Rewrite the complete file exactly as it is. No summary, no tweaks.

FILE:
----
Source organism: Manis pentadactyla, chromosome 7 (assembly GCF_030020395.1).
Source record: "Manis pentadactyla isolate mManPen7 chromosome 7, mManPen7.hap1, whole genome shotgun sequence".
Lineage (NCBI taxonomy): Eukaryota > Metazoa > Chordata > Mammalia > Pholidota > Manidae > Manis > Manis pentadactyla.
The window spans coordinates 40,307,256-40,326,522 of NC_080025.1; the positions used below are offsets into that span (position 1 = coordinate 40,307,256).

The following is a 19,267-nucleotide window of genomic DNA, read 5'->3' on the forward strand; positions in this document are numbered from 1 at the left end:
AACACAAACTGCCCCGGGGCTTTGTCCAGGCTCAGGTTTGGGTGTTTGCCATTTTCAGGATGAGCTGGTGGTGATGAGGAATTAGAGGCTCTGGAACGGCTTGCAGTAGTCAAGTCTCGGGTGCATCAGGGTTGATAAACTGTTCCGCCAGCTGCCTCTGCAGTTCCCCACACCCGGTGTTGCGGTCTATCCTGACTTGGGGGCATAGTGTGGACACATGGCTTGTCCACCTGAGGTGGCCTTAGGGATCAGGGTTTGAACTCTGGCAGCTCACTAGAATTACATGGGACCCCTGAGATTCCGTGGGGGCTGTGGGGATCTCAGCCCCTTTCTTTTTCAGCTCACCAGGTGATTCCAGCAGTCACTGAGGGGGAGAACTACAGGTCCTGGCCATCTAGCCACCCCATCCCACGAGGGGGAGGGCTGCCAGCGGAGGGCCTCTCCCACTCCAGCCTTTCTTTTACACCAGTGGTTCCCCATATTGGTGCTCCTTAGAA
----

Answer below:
Source organism: Manis pentadactyla, chromosome 7 (assembly GCF_030020395.1).
Source record: "Manis pentadactyla isolate mManPen7 chromosome 7, mManPen7.hap1, whole genome shotgun sequence".
Lineage (NCBI taxonomy): Eukaryota > Metazoa > Chordata > Mammalia > Pholidota > Manidae > Manis > Manis pentadactyla.
The window spans coordinates 40,307,256-40,326,522 of NC_080025.1; the positions used below are offsets into that span (position 1 = coordinate 40,307,256).

The following is a 19,267-nucleotide window of genomic DNA, read 5'->3' on the forward strand; positions in this document are numbered from 1 at the left end:
AACACAAACTGCCCCGGGGCTTTGTCCAGGCTCAGGTTTGGGTGTTTGCCATTTTCAGGATGAGCTGGTGGTGATGAGGAATTAGAGGCTCTGGAACGGCTTGCAGTAGTCAAGTCTCGGGTGCATCAGGGTTGATAAACTGTTCCGCCAGCTGCCTCTGCAGTTCCCCACACCCGGTGTTGCGGTCTATCCTGACTTGGGGGCATAGTGTGGACACATGGCTTGTCCACCTGAGGTGGCCTTAGGGATCAGGGTTTGAACTCTGGCAGCTCACTAGAATTACATGGGACCCCTGAGATTCCGTGGGGGCTGTGGGGATCTCAGCCCCTTTCTTTTTCAGCTCACCAGGTGATTCCAGCAGTCACTGAGGGGGAGAACTACAGGTCCTGGCCATCTAGCCACCCCATCCCACGAGGGGGAGGGCTGCCAGCGGAGGGCCTCTCCCACTCCAGCCTTTCTTTTACACCAGTGGTTCCCCATATTGGTGCTCCTTAGAA